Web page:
Sankaracharya great Advaita Philosopher

Hindu religious activity in the age received a great impetus under Sankaracharya (788 A.D - 820 A.D), the great Advaita philosopher/ He was a younger contemporary of Kulasekhara Alwar and an an elder contemporary of Rajasekhara Varman (Cheraman Peruman Nayanar). He was a Namboothiri Brahmin born at Kaladi on the banks of the river Periyar.
 
Jagadguru Sri Adi Sankaracharya was the greatest exponent of the doctrine of Advaita Vedanta and a savior of Vedic Dharma. Salutations to Sankara, who is an ever shining star on the sky of Indian philosophy. 
The existence of Vedic Dharma in India today is due to Sankara. The forces opposed to Vedic religion were more numerous and powerful at the time of Sankara than they are today. Still, single-handed, within a very short time, Sankara overpowered them all and restored the Vedic Dharma and Advaita Vedanta to its pristine purity in the land pure knowledge and spirituality.
Sankaracharya occupies a very important position in the history of Indian philosophy. It can be affirmed, without any fear of contradiction, that Bharata Varsha would have ceased to be Bharata Varsha several centuries ago and would never have survived the murderous sword, the devastating fire and the religious intolerance of the successive invaders, if Sankara had not lived the life he lived and taught the lessons he taught. And those lessons are still pulsating in every cell and in every protoplasm of the true aspirant and the true Hindu.
What is Advaita Vedanta? 
The doctrine of advaita vedanta as expounded by Sankara can be summed up in half a verse: “Brahma Satyam Jagan Mithya Jivo Brahmaiva Na Aparah" — Brahman (the Absolute) is alone real; this world is unreal; and the Jiva or the individual soul is non-different from Brahman. This is the quintessence of his philosophy.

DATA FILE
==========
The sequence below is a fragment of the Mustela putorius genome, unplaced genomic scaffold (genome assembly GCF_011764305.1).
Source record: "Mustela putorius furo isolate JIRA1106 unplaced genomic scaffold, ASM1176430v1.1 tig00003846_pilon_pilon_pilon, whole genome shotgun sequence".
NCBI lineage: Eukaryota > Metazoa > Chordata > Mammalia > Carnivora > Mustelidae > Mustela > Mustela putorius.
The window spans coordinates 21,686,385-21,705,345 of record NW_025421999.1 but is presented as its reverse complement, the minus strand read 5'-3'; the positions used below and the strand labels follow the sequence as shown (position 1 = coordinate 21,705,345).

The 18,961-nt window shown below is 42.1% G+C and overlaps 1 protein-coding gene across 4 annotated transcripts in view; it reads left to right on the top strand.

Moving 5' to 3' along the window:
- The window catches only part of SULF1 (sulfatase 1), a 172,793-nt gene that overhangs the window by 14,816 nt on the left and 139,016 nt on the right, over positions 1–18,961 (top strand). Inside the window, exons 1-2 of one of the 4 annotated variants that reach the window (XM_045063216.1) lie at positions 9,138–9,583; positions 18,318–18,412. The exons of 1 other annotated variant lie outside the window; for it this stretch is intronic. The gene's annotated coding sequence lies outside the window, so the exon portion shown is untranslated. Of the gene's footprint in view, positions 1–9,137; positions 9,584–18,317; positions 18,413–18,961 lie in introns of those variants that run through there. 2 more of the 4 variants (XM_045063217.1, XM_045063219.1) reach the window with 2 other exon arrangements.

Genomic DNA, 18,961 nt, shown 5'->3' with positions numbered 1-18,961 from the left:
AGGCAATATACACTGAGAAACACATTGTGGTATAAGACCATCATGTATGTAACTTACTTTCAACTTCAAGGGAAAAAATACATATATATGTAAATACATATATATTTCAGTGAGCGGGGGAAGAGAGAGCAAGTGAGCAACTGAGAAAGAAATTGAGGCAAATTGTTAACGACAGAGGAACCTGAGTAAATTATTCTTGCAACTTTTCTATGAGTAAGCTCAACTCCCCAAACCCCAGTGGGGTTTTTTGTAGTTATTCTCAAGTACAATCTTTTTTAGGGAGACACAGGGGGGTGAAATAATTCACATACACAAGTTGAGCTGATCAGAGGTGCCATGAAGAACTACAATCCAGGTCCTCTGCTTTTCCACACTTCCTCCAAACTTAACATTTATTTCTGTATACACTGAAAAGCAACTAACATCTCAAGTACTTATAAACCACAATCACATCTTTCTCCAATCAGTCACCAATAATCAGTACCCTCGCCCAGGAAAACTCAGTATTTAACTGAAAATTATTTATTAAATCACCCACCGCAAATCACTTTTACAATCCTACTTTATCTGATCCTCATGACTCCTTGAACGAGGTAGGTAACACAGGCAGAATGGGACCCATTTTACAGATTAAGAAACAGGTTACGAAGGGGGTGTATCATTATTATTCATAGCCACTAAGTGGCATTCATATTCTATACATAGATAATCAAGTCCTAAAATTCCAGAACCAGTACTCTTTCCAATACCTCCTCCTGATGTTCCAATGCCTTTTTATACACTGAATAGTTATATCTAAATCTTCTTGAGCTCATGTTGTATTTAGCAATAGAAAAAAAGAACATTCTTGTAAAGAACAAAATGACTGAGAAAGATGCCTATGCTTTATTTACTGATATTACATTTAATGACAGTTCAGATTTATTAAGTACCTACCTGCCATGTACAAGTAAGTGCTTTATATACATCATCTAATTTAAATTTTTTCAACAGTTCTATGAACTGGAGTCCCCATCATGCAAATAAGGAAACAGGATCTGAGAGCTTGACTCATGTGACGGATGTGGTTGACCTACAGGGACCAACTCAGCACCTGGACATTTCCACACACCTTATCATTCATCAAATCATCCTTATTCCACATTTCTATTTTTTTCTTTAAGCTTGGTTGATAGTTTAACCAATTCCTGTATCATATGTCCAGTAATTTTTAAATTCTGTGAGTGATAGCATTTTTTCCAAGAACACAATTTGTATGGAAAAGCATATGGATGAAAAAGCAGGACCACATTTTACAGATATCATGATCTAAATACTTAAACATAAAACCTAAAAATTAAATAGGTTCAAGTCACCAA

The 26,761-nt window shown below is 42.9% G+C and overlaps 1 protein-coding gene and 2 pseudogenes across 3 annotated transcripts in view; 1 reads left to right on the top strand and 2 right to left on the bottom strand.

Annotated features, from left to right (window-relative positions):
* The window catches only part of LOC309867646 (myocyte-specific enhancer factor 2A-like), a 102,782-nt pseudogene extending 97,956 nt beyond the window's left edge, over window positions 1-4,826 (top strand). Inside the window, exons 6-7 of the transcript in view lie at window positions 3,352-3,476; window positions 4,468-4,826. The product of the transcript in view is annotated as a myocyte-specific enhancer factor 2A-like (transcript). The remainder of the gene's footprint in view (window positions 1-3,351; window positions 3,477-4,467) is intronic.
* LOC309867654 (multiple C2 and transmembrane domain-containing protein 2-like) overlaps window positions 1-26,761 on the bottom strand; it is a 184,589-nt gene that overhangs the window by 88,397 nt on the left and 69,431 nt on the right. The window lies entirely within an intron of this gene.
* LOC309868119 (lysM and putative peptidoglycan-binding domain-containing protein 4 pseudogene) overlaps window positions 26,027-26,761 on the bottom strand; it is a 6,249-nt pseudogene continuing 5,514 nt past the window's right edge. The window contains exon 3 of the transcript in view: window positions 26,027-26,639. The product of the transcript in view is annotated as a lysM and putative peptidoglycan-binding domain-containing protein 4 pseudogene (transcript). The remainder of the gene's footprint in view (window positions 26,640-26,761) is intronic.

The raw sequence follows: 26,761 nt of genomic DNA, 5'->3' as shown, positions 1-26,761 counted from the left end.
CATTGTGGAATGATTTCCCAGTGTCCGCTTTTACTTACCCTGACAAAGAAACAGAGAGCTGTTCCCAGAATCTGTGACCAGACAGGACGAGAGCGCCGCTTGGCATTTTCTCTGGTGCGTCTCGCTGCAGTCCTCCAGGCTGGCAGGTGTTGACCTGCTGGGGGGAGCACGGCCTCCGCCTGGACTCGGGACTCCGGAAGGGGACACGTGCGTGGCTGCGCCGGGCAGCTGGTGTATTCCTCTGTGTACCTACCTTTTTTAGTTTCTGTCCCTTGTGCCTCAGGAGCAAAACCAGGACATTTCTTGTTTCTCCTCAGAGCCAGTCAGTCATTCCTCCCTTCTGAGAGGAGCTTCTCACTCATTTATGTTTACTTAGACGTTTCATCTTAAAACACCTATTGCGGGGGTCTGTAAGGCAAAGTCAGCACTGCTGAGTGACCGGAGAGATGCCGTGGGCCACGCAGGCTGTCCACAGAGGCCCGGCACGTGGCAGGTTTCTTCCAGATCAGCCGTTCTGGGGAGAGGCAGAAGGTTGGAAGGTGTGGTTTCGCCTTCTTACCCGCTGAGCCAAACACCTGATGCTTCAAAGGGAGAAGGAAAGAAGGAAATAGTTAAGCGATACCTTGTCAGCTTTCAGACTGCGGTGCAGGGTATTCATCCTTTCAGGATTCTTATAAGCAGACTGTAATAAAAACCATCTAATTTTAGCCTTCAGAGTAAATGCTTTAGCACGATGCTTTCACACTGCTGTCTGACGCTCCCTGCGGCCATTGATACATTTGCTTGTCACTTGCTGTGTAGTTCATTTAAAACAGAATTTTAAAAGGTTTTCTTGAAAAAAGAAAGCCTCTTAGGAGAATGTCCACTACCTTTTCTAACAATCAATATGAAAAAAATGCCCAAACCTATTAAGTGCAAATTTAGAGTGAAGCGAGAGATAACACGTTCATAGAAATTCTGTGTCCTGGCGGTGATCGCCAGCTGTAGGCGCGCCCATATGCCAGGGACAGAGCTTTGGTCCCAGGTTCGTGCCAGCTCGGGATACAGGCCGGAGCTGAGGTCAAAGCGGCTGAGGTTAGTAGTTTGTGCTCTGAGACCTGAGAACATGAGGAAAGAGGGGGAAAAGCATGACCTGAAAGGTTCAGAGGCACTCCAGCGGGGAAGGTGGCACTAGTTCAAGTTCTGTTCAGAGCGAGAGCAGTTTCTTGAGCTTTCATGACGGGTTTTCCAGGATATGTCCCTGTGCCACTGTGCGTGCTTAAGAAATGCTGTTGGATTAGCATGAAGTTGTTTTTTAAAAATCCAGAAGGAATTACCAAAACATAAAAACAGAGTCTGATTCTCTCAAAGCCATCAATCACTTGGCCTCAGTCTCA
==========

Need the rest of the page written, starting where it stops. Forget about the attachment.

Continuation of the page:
According to Sri Sankara, whatever is, is Brahman. Brahman Itself is absolutely homogeneous. All difference and plurality are illusory. 
Tenets of Advaita Vedanta
Brahman (the Absolute) is alone real; this world is unreal; and the Jiva or the individual soul is non-different from Brahman.
The Atman is self-evident (Svatah-siddha). It is not established by extraneous proofs. It is not possible to deny the Atman, because It is the very essence of the one who denies It.
Brahman is not an object, as It is Adrisya, beyond the reach of senses, mind or intellect. It is not another. It is all-full, infinite, changeless, self-existent, self-delight, self-knowledge and self-bliss. It is Svarupa, essence. It is the essence of the knower. It is the Seer (Drashta), Transcendent (Turiya) and Silent Witness (Sakshi). It is always the Witnessing Subject. It can never become an object as It is beyond the reach of the senses. Brahman is non-dual, one without a second. It has no other beside It.
Sat-Chit-Ananda constitute the very essence or Svarupa of Brahman, and not just Its attributes. 
The world is not an illusion according to Sankara. The world is relatively real (Vyavaharika Satta), while Brahman is absolutely real (Paramarthika Satta). The unchanging Brahman appears as the changing world because of a superimposition of non-Self (objects) on Self (subject - Brahman). This is called Avidya.
The Jiva or the individual soul is only relatively real. Its individuality lasts only so long as it is subject to unreal Upadhis or limiting conditions due to Avidya. The Jiva identifies itself with the body, mind and the senses, when it is deluded by Avidya or ignorance. Just as the bubble becomes one with the ocean when it bursts, so also the Jiva or the empirical self becomes one with Brahman when it gets knowledge of Brahman. When knowledge dawns in it through annihilation of Avidya, it is freed from its individuality and finitude and realizes its essential Satchidananda nature. It merges itself in the ocean of bliss. The river of life joins the ocean of existence. This is the Truth. 
Because samsara (or duality) exists due to ignorance or Avidya, Knowledge (Jnana) alone can make an individual realize his true nature. Karma Yoga, Bhakti Yoga, Raja Yoga etc., are necessary only to purify the individual and to help remove this Avidya. All other paths culminate in Jnana. 
Brahma Jnana is not about acquiring any external knowledge (as Brahman can't be an object of knowledge), it just about removing the Avidya or Maya.

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